Mound City Group is the only fully restored Hopewell earthwork complex. As such, it is a national treasure. Here, visitors who walk quietly through the enclosure and among the mounds can still experience a sense of what it may have been like to gather at a Hopewell ceremonial site two thousand years ago.
During World War I the Mound City Group site was occupied by a military training center known as Camp Sherman. In the early 1920s after Camp Sherman was razed, the Ohio Historical Society excavated the site and began reconstruction of the Hopewell earthworks and mounds.
This wonder of the ancient world was constructed by Native Americans over many centuries between A.D. 1- 400. Mound City Group’s walls enclose at least two dozen mounds in an area larger than ten football fields. Never the less, compared to the many giant complexes located around the Chillicothe area, Mound City Group is a relatively small Hopewell earthwork.
The mounds of Mound City Group are so much more than just heaps of dirt. The process by which these American Indians established a burial mound is long and complicated. Many visitors are surprised to learn that where each burial mound is seen today, there once stood a building. The first step in the mound building process was to construct a large ceremonial building of poles and bark with a plastered clay floor. Inside, fires burned in clay basins and ceremonies were conducted. When the ceremony was a funeral, the Hopewell cremated the body. The ashes were entombed on the floor of the building beneath a small mound of clay. About one hundred cremated remains were found at Mound City.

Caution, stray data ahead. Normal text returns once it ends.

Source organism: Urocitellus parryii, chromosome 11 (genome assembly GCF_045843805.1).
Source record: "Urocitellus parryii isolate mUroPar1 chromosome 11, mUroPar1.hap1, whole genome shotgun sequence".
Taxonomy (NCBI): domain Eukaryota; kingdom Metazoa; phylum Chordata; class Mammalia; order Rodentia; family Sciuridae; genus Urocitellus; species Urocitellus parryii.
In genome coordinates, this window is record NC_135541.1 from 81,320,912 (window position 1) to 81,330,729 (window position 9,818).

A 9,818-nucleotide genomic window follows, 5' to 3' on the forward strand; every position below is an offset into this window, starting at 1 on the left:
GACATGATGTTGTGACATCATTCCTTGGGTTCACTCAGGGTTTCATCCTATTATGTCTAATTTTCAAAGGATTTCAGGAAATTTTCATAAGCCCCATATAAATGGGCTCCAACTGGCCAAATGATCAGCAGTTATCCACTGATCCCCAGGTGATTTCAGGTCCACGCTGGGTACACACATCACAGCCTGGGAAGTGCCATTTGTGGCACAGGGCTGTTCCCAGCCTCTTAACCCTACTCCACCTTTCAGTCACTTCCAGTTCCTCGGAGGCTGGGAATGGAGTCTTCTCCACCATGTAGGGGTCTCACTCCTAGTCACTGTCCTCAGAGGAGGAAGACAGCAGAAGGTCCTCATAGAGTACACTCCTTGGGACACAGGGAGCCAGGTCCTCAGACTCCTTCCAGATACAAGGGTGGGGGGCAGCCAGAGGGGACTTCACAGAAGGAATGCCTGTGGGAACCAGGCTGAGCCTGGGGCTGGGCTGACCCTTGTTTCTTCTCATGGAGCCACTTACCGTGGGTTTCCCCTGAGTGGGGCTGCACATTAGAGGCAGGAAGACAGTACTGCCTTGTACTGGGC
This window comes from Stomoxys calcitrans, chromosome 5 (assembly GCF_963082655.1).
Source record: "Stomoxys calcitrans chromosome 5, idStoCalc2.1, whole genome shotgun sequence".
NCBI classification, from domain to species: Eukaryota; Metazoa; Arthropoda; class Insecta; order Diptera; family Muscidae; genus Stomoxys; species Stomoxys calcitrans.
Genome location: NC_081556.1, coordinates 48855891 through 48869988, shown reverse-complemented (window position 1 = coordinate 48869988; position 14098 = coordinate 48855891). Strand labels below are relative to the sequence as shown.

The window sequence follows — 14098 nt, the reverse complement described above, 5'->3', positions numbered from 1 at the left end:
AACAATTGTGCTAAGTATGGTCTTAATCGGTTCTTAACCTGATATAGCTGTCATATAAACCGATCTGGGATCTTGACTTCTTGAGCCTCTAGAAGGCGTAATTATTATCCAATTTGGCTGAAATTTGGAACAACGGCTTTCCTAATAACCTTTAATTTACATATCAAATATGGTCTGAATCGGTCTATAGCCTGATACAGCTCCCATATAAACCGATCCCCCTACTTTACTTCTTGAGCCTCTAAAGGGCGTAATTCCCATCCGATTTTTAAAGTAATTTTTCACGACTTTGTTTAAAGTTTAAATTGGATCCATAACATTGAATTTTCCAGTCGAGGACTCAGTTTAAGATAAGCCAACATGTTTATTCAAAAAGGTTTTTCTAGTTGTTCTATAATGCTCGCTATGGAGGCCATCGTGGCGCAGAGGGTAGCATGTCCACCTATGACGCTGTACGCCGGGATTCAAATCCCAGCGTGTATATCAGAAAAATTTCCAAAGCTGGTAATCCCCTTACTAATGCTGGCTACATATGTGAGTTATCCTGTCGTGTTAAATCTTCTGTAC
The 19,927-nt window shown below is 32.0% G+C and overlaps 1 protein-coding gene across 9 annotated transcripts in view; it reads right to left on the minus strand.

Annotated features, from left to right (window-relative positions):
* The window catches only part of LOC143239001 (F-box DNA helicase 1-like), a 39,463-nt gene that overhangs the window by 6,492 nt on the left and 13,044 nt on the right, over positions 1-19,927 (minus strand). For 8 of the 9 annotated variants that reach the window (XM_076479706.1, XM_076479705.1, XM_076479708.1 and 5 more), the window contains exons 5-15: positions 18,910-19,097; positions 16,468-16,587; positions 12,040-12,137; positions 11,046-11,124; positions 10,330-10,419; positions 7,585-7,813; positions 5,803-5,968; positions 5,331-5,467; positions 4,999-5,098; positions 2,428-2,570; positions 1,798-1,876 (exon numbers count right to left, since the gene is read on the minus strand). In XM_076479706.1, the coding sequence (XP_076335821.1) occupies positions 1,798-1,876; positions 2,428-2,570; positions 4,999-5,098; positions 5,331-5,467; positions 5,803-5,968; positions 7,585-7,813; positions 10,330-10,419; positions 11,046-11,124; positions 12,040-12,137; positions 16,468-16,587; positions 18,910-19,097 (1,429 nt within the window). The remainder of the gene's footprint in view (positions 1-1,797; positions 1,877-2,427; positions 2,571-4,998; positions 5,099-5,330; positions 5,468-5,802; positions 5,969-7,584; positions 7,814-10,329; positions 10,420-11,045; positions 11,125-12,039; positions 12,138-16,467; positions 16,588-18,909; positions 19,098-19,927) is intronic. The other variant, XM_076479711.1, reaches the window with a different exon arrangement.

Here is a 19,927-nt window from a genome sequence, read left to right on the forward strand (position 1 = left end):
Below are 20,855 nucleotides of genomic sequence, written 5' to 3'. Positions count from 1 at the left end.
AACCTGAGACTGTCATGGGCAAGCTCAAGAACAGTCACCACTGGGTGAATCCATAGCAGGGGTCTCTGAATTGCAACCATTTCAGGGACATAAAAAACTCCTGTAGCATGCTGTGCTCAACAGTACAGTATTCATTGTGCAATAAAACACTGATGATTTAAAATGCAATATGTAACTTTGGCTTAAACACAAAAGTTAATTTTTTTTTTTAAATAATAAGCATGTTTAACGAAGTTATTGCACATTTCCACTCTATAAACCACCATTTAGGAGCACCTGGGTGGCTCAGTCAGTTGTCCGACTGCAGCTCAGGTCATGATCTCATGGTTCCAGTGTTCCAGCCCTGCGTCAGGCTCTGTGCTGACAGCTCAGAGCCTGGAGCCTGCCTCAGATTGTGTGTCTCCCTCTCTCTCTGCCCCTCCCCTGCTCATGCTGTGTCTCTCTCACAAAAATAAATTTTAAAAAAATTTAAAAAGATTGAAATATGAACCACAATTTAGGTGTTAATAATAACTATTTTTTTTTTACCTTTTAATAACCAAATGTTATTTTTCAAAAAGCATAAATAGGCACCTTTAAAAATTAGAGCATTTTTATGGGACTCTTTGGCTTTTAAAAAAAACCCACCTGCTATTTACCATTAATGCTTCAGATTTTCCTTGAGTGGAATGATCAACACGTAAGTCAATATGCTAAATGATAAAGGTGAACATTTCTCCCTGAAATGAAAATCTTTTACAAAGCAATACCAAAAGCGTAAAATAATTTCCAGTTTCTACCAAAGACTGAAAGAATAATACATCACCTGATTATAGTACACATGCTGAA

Next to each burial, beautiful works of art were placed on the floor of the building. The artistry of these objects is impressive. Be sure to include some time in the visitor center’s museum in your visit. Here you will be able to see this two thousand year old American art on display. It is astounding that the Hopewell people were able to create such fine art with the tools they used. Typically, societies that produce art of this quality are structured enough to have an artisan class, which seems unlikely among people who were still hunter-gatherers and gardeners living in scattered hamlets.
It was Ohio pioneers that coined the term Mound City to describe its unique density of burial mounds all in one enclosure. The famous team of nineteenth century historians, Ephraim Squier and Edwin Davis, were the first to map the site. When they surveyed it in 1846, it was still covered in forest, while surrounding land had already been in intensive agriculture for half a century. However, land pressure eventually overcame the hesitancy to farm this site. Like the farmers at all the other Hopewell earthworks sites, the Shriver family plowed right over the walls and mounds of Mound City Group for fifty years, gradually lowering and widening the earthworks until they had become mere shadows of their former magnificence.
A National Park is Born
The Ohio History Connection funded the reconstruction of Mound City Group in the 1920’s. The reconstruction was based on the maps of Squier and Davis in order to be as accurate as possible. One mound was left unreconstructed so that visitors could appreciate the underlying structure of the ceremonial building.
Visiting the Site
The Mound City Group Visitor Center is located at 16062 State Route 104, Chillicothe, OH 45601. Visitor center hours are 8:30 am to 5:00 pm, every day of the week (except Thanksgiving Day, Christmas Day & New Year’s Day). Park grounds are open every day from dawn until dusk.
Last updated: May 25, 2018